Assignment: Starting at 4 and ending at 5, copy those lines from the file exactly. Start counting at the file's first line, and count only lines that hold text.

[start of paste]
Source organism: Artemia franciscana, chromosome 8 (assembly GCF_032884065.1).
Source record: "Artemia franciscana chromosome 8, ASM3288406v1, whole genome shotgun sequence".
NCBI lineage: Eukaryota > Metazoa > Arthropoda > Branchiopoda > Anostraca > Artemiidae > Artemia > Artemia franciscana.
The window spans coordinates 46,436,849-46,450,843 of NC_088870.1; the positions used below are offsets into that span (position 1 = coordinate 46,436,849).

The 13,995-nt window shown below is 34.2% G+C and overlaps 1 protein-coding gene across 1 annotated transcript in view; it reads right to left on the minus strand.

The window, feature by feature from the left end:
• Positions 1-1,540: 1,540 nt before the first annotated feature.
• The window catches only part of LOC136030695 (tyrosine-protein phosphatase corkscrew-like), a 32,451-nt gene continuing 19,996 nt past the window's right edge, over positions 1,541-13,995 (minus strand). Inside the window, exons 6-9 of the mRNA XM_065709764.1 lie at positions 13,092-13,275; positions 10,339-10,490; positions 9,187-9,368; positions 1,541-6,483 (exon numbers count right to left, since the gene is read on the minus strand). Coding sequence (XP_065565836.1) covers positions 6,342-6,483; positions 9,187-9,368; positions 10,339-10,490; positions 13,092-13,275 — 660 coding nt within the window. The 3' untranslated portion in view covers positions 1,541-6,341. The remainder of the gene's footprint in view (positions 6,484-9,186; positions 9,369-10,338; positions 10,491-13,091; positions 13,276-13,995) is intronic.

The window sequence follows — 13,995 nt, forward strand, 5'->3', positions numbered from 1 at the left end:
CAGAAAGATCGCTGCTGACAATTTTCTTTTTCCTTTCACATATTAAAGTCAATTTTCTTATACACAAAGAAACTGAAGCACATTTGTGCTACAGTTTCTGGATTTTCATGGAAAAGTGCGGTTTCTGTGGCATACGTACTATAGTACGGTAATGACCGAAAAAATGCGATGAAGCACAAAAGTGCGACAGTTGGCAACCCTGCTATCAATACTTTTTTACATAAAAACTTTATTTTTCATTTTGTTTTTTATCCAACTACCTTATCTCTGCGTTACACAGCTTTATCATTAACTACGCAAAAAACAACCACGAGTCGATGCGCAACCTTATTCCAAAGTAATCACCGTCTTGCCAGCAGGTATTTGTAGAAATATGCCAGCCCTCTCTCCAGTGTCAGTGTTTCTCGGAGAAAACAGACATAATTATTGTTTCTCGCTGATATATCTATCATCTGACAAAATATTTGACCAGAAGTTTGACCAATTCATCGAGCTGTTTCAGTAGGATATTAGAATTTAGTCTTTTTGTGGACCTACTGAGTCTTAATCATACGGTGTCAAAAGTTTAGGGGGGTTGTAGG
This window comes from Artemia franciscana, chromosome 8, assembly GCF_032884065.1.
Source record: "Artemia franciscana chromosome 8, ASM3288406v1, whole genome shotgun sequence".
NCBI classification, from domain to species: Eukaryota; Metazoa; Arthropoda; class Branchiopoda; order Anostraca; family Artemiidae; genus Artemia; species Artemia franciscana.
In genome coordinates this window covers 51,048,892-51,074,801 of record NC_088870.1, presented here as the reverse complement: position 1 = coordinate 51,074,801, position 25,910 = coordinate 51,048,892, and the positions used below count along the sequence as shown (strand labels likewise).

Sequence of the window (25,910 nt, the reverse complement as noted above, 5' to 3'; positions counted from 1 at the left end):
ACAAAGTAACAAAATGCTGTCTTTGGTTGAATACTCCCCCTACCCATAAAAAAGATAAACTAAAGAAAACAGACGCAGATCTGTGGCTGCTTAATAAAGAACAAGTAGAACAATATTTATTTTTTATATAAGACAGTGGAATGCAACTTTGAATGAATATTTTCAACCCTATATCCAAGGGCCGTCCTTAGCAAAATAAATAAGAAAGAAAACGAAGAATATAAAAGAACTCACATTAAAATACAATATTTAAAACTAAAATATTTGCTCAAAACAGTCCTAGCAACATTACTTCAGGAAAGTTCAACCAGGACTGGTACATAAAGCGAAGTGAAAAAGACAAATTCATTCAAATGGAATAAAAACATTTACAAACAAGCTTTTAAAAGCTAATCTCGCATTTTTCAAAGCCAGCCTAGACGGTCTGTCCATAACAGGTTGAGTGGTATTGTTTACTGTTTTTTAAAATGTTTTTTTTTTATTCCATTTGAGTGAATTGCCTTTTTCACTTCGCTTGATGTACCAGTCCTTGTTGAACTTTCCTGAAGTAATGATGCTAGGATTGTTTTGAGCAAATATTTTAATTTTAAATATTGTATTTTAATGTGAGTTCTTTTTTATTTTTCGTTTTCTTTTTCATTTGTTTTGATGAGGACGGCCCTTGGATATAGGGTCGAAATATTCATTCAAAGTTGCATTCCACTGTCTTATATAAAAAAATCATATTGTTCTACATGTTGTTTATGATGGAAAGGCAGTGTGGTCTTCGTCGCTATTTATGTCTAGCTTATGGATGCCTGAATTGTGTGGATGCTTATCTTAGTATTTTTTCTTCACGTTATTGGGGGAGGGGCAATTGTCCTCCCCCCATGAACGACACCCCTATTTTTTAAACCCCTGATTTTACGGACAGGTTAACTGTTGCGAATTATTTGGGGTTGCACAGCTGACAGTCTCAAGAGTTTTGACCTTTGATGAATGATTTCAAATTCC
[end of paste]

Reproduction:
The window spans coordinates 46,436,849-46,450,843 of NC_088870.1; the positions used below are offsets into that span (position 1 = coordinate 46,436,849).

The 13,995-nt window shown below is 34.2% G+C and overlaps 1 protein-coding gene across 1 annotated transcript in view; it reads right to left on the minus strand.